On Giving Up Buford

Another old CNF experiment.  This one was written in the Spring of 2009 and shortly before we did, in fact, give up Buford.  Of course, that didn’t last long, and Buford is back home with us – calmer, gentler, and snoring like a sailor.

We have a bloodhound, Buford. He’s just shy of two years old and has been perhaps the most destructive force in my life since the flash flood I was caught in five years ago in West Africa. I was there for a summer studying Francophone literature and culture. In those sweltering days, everyone watched the sky with a mixture of foreboding and desire. The rains were late. People were dying. I imagine some of the villages blamed us: pink-cheeked strangers snapping up their souls with our Nikons every chance we got. We didn’t think to ask permission before whipping out our cameras, focusing and zooming in on the deep lines around their eyes, the crude ink imbedded in glorious patterns on their foreheads. And the lack of rain only meant no respite from the heat – for us. For the people of Burkina Faso, it meant dying crops and cattle, dry wells.

Buford was cute enough when he arrived. His ears fell in a soft line to the ground, his paws so big he could only take a few steps before stumbling or toppling over and bouncing up like a chocolate, fur covered weeble. The fact that he had a stubborn streak and didn’t appear to care one way or the other if he were with us or the neighbor or a chew toy, as long as he was constantly moving, was adorable. He’s a happy dog, we said. He knows his own mind.

The rains did come, they came with a vengeance. A group of us were standing wearily on the red clay street, the sky was clear one moment, an impenetrable downpour of water the next. I swear it only took minutes for the streets to begin filling with red, murky water. By the time we made it back to our van, the water was quickly approaching our waists and there was some doubt as to whether we would be able to get to higher ground in time. The van sputtered and chugged. The wheels spun in the mud. The locals stood on their rooftops and watched, silent.

We should have known something was amiss when Buford started opening doors. There was no room we could keep him out of or in. He went where he wanted to go. He continued to do what he wanted to do. We rationalized, the doors in our home had the kind of handles that one must push down on to open, and the doors always opened out – a paw on the handle and a shove was all it took to free Buford from whatever prison we tried to hold him in. When we moved from Oxford, Mississippi to south central Pennsylvania, we naturally took Buford with us. Somewhere around Virginia we stopped for the night, convinced the hotel clerk that we only had one small dog (Buford was over 100 lbs), got him settled in the room and went out for dinner. We returned to a rather chilling note scotch taped to the door of our hotel room. “Please see the front desk immediately.” Apparently, Buford had learned to open doors that required pulling.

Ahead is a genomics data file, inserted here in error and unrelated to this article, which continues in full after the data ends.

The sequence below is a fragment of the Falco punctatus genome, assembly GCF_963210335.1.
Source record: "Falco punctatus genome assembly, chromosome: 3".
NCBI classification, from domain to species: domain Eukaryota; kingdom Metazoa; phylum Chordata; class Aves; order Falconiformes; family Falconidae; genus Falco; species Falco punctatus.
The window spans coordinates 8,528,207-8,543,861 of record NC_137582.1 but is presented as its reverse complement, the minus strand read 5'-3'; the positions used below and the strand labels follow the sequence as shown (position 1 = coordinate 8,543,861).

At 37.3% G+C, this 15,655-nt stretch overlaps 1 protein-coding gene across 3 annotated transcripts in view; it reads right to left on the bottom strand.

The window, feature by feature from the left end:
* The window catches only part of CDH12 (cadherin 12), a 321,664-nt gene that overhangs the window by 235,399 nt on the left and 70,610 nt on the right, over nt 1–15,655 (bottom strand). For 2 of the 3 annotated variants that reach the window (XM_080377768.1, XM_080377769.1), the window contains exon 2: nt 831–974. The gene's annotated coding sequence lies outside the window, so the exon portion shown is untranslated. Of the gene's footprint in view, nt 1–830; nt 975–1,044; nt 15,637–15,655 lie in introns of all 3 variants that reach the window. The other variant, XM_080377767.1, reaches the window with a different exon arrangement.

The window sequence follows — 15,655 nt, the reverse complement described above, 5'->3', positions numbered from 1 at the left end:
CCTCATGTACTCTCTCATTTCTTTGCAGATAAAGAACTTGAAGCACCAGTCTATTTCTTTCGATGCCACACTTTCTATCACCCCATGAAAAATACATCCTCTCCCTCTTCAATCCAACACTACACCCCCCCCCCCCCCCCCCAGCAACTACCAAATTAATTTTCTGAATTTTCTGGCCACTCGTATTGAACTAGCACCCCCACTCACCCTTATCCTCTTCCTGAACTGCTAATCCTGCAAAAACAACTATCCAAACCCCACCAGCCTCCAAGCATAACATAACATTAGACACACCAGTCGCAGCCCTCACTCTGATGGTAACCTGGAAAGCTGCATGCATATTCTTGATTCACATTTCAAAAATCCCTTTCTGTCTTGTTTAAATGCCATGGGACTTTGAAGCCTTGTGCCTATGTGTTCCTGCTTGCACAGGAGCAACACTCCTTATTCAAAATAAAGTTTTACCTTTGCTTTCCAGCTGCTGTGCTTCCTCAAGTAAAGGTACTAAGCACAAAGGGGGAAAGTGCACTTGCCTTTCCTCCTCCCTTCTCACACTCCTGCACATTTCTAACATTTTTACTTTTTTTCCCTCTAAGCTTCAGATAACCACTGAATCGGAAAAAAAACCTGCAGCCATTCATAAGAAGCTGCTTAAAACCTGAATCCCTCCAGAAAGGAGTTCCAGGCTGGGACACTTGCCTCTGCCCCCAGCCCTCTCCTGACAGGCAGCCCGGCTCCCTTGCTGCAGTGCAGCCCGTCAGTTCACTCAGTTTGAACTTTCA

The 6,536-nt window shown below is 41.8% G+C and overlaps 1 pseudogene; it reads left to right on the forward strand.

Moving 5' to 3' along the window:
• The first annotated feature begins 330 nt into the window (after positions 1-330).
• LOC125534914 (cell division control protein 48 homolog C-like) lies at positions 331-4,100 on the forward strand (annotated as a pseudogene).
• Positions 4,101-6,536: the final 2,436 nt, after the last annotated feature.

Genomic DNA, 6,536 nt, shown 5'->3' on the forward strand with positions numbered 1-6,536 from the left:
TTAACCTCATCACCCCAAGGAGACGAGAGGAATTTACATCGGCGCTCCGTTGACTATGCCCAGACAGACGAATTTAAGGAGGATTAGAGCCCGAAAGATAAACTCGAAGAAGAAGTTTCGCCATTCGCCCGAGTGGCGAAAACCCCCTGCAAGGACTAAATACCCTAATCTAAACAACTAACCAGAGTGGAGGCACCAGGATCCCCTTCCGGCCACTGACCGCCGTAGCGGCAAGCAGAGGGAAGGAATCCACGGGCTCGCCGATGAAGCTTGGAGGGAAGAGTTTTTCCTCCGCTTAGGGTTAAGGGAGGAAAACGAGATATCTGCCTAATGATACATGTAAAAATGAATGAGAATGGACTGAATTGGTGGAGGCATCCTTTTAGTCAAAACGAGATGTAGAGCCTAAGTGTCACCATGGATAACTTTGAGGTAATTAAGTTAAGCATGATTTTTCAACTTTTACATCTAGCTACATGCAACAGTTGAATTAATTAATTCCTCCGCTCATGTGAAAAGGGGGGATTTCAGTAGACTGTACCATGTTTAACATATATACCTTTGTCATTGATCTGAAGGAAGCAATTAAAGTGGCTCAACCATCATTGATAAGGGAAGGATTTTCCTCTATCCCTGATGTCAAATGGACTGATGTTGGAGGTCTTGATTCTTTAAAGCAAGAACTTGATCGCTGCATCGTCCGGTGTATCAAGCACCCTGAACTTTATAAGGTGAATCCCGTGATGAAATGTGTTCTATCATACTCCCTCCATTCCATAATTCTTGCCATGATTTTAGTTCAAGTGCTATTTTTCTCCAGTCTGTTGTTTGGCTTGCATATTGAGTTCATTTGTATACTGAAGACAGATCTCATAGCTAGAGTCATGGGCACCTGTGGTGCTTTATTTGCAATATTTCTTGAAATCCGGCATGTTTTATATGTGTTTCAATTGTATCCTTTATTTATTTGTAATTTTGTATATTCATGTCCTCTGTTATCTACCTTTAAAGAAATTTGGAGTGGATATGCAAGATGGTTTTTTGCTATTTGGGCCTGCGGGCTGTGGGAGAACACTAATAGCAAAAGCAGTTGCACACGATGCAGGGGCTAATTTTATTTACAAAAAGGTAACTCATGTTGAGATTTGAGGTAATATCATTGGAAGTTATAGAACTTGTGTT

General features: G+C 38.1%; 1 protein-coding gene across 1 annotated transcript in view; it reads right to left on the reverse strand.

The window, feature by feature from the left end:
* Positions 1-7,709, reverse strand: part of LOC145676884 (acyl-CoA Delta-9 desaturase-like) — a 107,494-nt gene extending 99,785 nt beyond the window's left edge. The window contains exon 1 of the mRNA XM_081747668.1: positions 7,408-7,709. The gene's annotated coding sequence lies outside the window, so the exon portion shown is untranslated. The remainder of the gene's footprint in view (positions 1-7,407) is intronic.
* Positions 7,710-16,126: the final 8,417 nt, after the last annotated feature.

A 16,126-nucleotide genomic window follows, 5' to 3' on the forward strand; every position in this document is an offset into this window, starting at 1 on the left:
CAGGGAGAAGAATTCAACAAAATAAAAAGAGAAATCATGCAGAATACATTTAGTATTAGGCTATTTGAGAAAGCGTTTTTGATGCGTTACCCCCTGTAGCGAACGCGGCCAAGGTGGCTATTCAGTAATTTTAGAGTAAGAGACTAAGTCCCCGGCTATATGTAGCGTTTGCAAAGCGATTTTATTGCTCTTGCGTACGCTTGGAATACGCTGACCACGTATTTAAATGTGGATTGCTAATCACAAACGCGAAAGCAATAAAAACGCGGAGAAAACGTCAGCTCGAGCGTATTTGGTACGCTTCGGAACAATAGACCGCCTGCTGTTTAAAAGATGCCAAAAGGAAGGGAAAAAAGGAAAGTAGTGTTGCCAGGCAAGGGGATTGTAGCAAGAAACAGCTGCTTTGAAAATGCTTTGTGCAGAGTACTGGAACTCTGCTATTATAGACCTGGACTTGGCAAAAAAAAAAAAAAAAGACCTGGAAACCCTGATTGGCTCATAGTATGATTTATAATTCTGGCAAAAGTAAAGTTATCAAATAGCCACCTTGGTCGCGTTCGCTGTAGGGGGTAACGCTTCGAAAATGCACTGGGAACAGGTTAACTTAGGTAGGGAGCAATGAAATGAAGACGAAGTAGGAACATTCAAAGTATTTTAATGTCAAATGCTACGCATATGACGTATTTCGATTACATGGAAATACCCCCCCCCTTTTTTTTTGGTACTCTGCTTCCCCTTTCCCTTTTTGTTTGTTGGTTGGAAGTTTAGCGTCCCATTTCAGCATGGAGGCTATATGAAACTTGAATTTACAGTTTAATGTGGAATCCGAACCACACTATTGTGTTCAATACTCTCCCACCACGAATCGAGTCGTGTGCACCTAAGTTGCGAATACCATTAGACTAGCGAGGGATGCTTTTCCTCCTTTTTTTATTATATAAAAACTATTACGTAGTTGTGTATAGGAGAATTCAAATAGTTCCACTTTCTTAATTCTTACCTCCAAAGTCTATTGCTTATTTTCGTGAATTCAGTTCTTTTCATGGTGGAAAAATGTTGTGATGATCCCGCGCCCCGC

We made it out of the valley. The rains continued to fall for several days and going to class was out of the question. The only thing to do was to sit and watch the rain. You might be surprised at how entertaining such a thing could be. I once saw a goat swimming down the street, looking very much like he had somewhere important to be. But there is something about being locked down tight that forces the mind and body to reckon with its surroundings. It was the rainy season of 2003 that pried my eyes open, eyes that had been shut purposefully and methodically against the clear outline of a cow’s rib cage, the naked and weeping woman throwing dirt over her head as she sat alone on the side of the road, the smiling and bloated children who followed us in packs, constantly touching our clothes, our hair, trying to hold our hands, the desperate look in the eyes of our professor who asked, “is there nothing America can do to save us?” After a brutal uprising in the 60s, the French had left its colony of Upper Volta with virtually no infrastructure. The roads were unpaved, there was a teetering postal system, and sanitation efforts were apparently never started. Upper Volta became Burkina Faso, a nation of over 60 distinct languages and peoples. We were graduate students in literature and foreign languages. Our response was that of jaded and sheltered American citizens: you don’t want America here. Besides, you have nothing to offer, and America only helps those who can help the homeland.

The hotel episode was only the beginning of what has become a long and varied tradition of trouble orchestrated by this bloodhound who is still a pup and is yet responsible for more broken glass, cocked door frames, and torn screens than I can count. No amount of coaxing or prodding, screaming or petting has been able to teach Buford the proper way to behave. He’s still a happy dog. After a great deal of discussion and worry, we have decided to find a new home for Buford. We have decided that it’s time to acknowledge that we don’t have the resources – material or emotional – to handle this stubborn, ridiculously adorable pooch. Bloodhounds are not meant for homes, they need farms, woods, they need to hunt and roam.

I look at the folds of skin that envelope Buford’s face, know that by letting him go I am giving him my greatest gift. I wish I could go back. I would like to ask that professor what I could do, what America could do, that would help them become the kings they were born to be?

2 thoughts on “On Giving Up Buford

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